Slothrust is principal songwriter, singer, guitar player and unrepentant aesthete Leah Wellbaum, with drummer Will Gorin and bassist Kyle Bann. On their fourth full-length album The Pact, Slothrust constructs a luscious, ethereal cosmos perforated with wormy portals and magic wardrobes, demonstrating more clearly than ever the band’s deft shaping of contrasting sonic elements to forge a muscular sound that’s uniquely their own. The album was recorded in Los Angeles with producer and mixer Billy Bush (Garbage, Neon Trees, The Boxer Rebellion).
Cultivating their potent brew of classically informed, soulful rock in the fertile Brooklyn indie scene, Slothrust released their debut LP, Feels Your Pain, in 2012, followed by 2014’s Of Course You Do. The band expanded their fervent following via the song “7:30 am,” selected as the theme for the FX Network show "You’re The Worst”.  Their 2016 Dangerbird debut album Everyone Else established the band as a breed apart, capable of serving up deceptively clever epics that veer satisfyingly between incandescent riffing and pop hooks, winsome anxiety and powerful heft.  Throughout 2016 and 2017, Slothrust lit up audiences on sold-out headline tours, festival dates and support tours with Highly Suspect in the US and Manchester Orchestra in Europe. The band closed out 2017 with Show Me How You Want It To Be, an EP of of unexpected and inventive covers of songs by artists as diverse as Al Green and Britney Spears, Black Sabbath and Louis Armstrong. 

Mannequin Pussy

“Real love tends to be as indescribable as it is undeniable. Philadelphia’s Mannequin Pussy nail
this sensation via fist-pumped, punk-pop fervor and raging DayGlo guitars…a post-grunge
anthem that cuts out almost too suddenly, leaving us wanting more. - Pitchfork


“Romantic is less about the gooey stuff and more about everything that surrounds love — the
triumphs, the failures and how we transform from the mess of it all. Mostly, it's just a reminder

to love someone.” - NPR


“Some of the smartest and most economically-constructed punk music to come out in a long

while.” - Stereogum

“Take cover: This band doesn’t miss.” – A.V. Club


There are certain ineffable qualities to being a punk band that exists meaningfully. In the most
simplistic terms, within the music there must be some sort of art practice, something
communicative. Even in its most barebones brashness, precise construction goes a long way.
This has never been a problem for Philadelphia’s Mannequin Pussy. With two full-length
albums, 2014’s G.P. and 2016’s Romantic, inspiring critical acclaim from places like Pitchfork,
NPR, Stereogum, the A.V. Club and more, it’s something impossible to describe and impossibly
easy to notice. “Being in a punk band where you don’t want to take yourself too seriously while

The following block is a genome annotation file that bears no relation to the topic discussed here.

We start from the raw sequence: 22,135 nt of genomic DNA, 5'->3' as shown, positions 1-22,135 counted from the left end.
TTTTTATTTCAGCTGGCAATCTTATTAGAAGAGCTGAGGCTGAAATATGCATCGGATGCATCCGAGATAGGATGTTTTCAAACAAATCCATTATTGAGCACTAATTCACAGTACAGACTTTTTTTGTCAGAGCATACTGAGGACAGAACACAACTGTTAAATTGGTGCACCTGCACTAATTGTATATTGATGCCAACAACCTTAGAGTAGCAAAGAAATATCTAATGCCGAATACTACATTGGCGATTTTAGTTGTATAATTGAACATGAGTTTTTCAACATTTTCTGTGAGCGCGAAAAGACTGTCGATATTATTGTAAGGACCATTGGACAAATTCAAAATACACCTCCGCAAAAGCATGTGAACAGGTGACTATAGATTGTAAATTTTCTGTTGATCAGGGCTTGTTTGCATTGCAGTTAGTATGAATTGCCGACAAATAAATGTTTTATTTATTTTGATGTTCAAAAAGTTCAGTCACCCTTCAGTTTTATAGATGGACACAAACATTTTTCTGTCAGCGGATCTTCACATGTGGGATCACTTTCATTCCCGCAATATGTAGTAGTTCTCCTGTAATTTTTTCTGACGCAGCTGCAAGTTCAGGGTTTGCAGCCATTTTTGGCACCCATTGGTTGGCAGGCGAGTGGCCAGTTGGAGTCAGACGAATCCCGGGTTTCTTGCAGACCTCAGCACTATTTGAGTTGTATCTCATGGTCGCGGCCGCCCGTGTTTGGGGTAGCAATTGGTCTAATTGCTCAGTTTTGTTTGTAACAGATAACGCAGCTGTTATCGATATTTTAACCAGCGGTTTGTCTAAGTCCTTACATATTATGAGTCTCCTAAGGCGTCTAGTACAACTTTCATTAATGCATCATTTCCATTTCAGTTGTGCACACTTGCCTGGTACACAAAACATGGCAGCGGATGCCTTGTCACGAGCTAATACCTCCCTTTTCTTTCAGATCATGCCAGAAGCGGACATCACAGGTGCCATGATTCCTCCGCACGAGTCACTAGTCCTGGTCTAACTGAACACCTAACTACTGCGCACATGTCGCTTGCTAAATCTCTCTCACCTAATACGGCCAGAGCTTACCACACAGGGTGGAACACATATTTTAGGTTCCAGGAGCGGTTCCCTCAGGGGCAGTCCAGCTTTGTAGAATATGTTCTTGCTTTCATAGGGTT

trying to aggressively make art through your music,” frontwoman Marisa Dabice explains of the
band’s objective, “I think people sometimes expect kitschy-ness and I don’t want to do that.”
There’s no danger of it.
Mannequin Pussy began as a duo between childhood best friends Dabice and guitarist Thanasi
Paul. The pair wrote together, eventually feeling pressure to record a collection of songs. They
did, and the bulk of Dabice’s first ever original material became their debut release, G.P. The
demos showed immediate promise: Dabice’s idiosyncratic guitar playing of someone
rediscovering their musical edge and Paul’s instrumental mobility. G.P. is a hopeful sort of
scrappy experiment—but one that wouldn’t fully realize Mannequin Pussy until the duo met
their creative collaborators in bassist Colins “Bear” Regisford and drummer Kaleen Reading.
Now a quartet, the band’s sophomore LP, Romantic, embodies Mannequin Pussy’s greatness:
20-minutes of hungry, genre-defying eclecticism that no longer feels like a collection of tracks
but a record of real, discernible cohesion. Romantic kicks off with its title track, Dabice whisper-
singing intimate vignettes of loneliness before exploding into trash-punk realizations—it’s hard
to miss the mark when she offers the eyebrow-furrowing scream “I’m in hell.” It proceeds
“Emotional High,” the most loving track on the record—a punk-pop anthem that removes itself
from the transparent toxicity of some of the album’s other themes, or the progressive politicism
of a song like “Pledge,” which offers the listener a new pledge of allegiance, one to themselves
and no one else.

At their heart, Mannequin Pussy is a band that mosaics, taking unlike parts and making
something new and whole from it’s unique pieces. It’s the direct result an artistic marriage
between it’s four members, helmed by Dabice’s no non-sense, vulnerable and strong worldview.
“What we hope for when people experience our music is a cathartic release, to not feel so alone
in the emotions that most of us have, to maybe see the way other people experience theirs,” she
says of the band’s aspirations. “Above all, the hope is that someone can listen to this album, feel
connected to it on a personal level and have it set them free from all the toxic feelings that we
hold on to.” It’s evident that they will, and do.

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